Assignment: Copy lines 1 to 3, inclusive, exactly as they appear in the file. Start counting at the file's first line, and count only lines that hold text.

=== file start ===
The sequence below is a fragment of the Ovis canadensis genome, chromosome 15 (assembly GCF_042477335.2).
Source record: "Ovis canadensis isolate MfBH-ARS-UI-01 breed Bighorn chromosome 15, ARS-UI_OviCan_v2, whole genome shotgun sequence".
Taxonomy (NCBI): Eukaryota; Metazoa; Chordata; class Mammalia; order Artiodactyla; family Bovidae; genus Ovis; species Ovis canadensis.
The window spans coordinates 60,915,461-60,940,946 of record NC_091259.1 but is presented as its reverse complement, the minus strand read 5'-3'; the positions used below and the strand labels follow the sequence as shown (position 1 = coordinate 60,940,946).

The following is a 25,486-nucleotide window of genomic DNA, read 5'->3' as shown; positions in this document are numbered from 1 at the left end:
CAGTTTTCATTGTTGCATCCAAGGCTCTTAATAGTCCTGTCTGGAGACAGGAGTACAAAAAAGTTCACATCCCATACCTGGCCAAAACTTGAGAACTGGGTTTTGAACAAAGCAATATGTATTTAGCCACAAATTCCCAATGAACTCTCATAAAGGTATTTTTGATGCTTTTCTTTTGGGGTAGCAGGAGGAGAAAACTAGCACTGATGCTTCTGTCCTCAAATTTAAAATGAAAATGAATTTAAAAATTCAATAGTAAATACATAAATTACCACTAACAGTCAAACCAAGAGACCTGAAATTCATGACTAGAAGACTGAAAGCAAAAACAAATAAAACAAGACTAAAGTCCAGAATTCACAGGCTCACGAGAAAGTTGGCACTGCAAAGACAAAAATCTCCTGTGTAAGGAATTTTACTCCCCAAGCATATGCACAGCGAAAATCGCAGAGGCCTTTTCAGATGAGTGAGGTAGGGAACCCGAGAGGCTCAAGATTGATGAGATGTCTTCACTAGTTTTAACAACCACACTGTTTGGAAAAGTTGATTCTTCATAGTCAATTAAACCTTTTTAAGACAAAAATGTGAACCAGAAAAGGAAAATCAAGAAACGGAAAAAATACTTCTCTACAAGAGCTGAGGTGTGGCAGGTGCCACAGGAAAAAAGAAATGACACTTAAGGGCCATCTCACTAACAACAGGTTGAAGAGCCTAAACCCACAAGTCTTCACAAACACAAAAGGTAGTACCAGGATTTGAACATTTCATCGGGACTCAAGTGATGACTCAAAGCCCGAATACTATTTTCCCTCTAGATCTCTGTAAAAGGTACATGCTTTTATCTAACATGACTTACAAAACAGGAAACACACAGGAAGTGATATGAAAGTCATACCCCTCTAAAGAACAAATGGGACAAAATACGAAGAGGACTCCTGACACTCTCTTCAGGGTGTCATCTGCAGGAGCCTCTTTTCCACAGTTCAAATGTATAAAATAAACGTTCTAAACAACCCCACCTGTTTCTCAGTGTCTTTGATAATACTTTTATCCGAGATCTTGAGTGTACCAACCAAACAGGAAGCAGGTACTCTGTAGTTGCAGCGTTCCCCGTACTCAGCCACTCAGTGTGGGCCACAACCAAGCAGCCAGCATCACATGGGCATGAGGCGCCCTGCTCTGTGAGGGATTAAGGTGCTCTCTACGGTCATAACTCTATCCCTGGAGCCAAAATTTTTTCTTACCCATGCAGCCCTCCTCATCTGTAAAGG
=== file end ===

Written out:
The sequence below is a fragment of the Ovis canadensis genome, chromosome 15 (assembly GCF_042477335.2).
Source record: "Ovis canadensis isolate MfBH-ARS-UI-01 breed Bighorn chromosome 15, ARS-UI_OviCan_v2, whole genome shotgun sequence".
Taxonomy (NCBI): Eukaryota; Metazoa; Chordata; class Mammalia; order Artiodactyla; family Bovidae; genus Ovis; species Ovis canadensis.